Spain proved to be the only exception, where a simple change in phrasing did the trick. It was a stroke of linguistic luck that can’t be counted upon, but nevertheless did solve the regionalization problem in this instance. In other territories, however, that particular design was simply not utilized.
Corney is quick to point out that regionalizing an IP and developing extensions that play in just one territory can be a tricky business. ‘The obvious pitfall is that you don’t want to be in the UK sitting back and wondering what people in France might like,’ he says. ‘That can lead to the use of cultural stereotypes and worse.’
The way to avoid this problem is to have sources on the ground that can inform the designers of the proper approach to take to each region.
‘We work with a network of worldwide sub-agents to ensure that our licensing programs, although global in their reach, are executed on a local level,’ says Corney. ‘This ensures all our brands are brought to market in the most appropriate and saleable way for each territory in which we operate.’
Tweaking a global icon
Another example of a brand that has mastered the art of designing for different territories while still keeping its core attributes intact is Sanrio’s Hello Kitty. While Japan-based Sanrio necessarily keeps tabs on the various iterations of 35-year-old Hello Kitty, it has a loose leash on the character that has allowed the iconic feline to appeal to a number of demos from core girls right up to adults. And because Hello Kitty isn’t content-driven, the brand persists primarily on the strength of its regional appeal and targeted products.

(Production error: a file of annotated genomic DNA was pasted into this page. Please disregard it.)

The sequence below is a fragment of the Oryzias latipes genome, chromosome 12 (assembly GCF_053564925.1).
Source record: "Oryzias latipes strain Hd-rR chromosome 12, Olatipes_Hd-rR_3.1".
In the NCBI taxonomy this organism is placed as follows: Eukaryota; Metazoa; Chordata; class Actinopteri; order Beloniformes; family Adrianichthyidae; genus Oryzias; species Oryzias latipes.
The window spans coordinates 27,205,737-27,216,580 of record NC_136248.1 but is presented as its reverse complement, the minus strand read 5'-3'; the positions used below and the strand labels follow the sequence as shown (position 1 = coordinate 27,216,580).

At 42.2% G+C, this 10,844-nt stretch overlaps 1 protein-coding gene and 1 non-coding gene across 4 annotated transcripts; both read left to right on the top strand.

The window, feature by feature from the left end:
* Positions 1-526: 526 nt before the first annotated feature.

The latest successful version is Hello Kitty London, which has been developed by UK-based licensing agent Fluid World. The agency took on the brand in August 2008 and has breathed new life into what was a small and highly fragmented program in the region.
‘We were tasked with filling the logical gaps,’ says Libby Grant, brand director at Fluid World. She explains that the company’s first order of business was to cultivate a DTR deal with high street retail chain Marks&Spencer and mine a perhaps little-known attribute of the Hello Kitty brand.
‘It’s actually part of the Hello Kitty story – she was born and then moved to London,’ says Grant. ‘We were fortunate enough to be able to play on that. We then created essentially a sub-brand that was very much localized and is not used in any other territory.’